Ninety years ago, the United States was a different place. There were 107 million people living here; life expectancy was 54 years for men and 55 for women; the average annual salary was $1,236, and Gangland crime was rampant in major cities. The Ford automobile was mass produced and one could be had for $290 — although it took 13 days to reach California from New York due to the lack of paved roads. And, On Aug. 26, 1920, women were granted political power for the first time. After 72 years of a determined battle fought by American suffragists, women won the right to vote with the 19th Amendment.
“Women have come a long way,” said Rachel Krinsky of the League of Women Voters. “They fought hard for their right to vote, and today, they fight for places in office.” The League of Women Voters was formed immediately after the passage of the 19th Amendment by those who fought for suffrage.
Women fought a long and tireless battle. Although the United States Constitution never mentioned women could or could not vote, society implied they could not. “The Woman’s Rights movement grew out of the abolitionist and temperance movements,” said Krinsky. Women began to become politically active while fighting in anti-slavery movements.
In 1848, women suffragists, led by Elizabeth Cady Stanton and Lucretia Mott, met in Seneca Falls, N.Y. to discuss women’s rights. This convention was the first of many, said Krinsky. Women hoped that the end of the Civil War and the abolition of slavery would help their cause. “The suffragists had great hopes that the passage of the 14th and 15th amendments would give the vote to women as well,” said Krinsky. However, she said, women were left disappointed when the 14th amendment, passed in 1868, granted former slaves their rights — with the right to vote being granted specifically to African American males.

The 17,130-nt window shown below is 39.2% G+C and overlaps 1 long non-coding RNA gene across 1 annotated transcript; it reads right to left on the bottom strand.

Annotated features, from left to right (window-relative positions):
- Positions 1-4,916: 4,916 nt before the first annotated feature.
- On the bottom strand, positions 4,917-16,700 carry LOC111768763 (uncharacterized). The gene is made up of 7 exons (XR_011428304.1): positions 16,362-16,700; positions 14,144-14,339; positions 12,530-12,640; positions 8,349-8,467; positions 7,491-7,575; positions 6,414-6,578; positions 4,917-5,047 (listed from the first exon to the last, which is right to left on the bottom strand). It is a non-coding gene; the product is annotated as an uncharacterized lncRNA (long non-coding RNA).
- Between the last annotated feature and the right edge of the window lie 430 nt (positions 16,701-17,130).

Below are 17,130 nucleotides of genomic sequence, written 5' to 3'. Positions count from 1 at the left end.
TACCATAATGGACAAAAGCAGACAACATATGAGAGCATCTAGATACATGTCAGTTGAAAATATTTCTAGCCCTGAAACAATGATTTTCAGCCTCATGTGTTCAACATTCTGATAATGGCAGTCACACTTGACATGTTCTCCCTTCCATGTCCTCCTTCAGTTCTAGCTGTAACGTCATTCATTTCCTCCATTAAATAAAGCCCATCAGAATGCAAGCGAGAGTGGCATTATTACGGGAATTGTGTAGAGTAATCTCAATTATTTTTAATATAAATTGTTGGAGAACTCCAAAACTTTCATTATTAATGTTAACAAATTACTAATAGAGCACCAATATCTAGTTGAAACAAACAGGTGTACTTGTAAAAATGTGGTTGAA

As the 20th century approached, the role of women changed drastically. They were working more, and getting an education. By the time America entered World War I, their aid in the war brought their cause to the eyes of everyone.
“Marches, parades and protests took place all over the country,” said Krinsky, “[it was] their arrests and brutal treatment in jail [which] drew sympathy from the general public.”
The 19th Amendment entered the Senate in 1918. The wording was the same as had been submitted by Susan B. Anthony beginning in 1875. In June of 1919, it was approved by the Senate and sent to the states for ratification. Two-thirds majority was required and achieved in 1920.
In the past 90 years, women have made rapid progress. They have advanced further, holding various positions of power as well as running for office. “There are still obstacles to overcome though,” said Malverne Mayor Patricia McDonald, “we have a lot farther to go.” McDonald said she hopes to see more women represented in the assembly and in the Senate, as well as in Washington D.C. “Women have a lot to offer in many different ways, and I feel very privileged to be where I am today,” she said. “I give thanks to those women that persevered 90 years ago to push for this and to give us not only the right to vote, but also to be involved in government.”
“Many tend to forget that women’s suffrage was the first successful non-violent protest movement in America,” said Rockville Centre Mayor Mary Bossart. “Success, and all the changes it brought, was not an all at one time event. But it has been quite rapid.” Bossart said that she has always had encouragement from her family, whether it was attending law school at night or running for public office. “Finding the balance between family life and active commitment to the community is not always easy, but it is possible.” The barriers today, she said, are few, and therefore the responsibility is great.
“Women have broken through the glass ceiling and have realized impressive achievements in diverse and important areas,” said Hempstead Supervisor Kate Murray. “Young women are destined to build upon these historical triumphs, taking hold of the future in their own hands, crafting an even brighter and broader legacy for future generations.”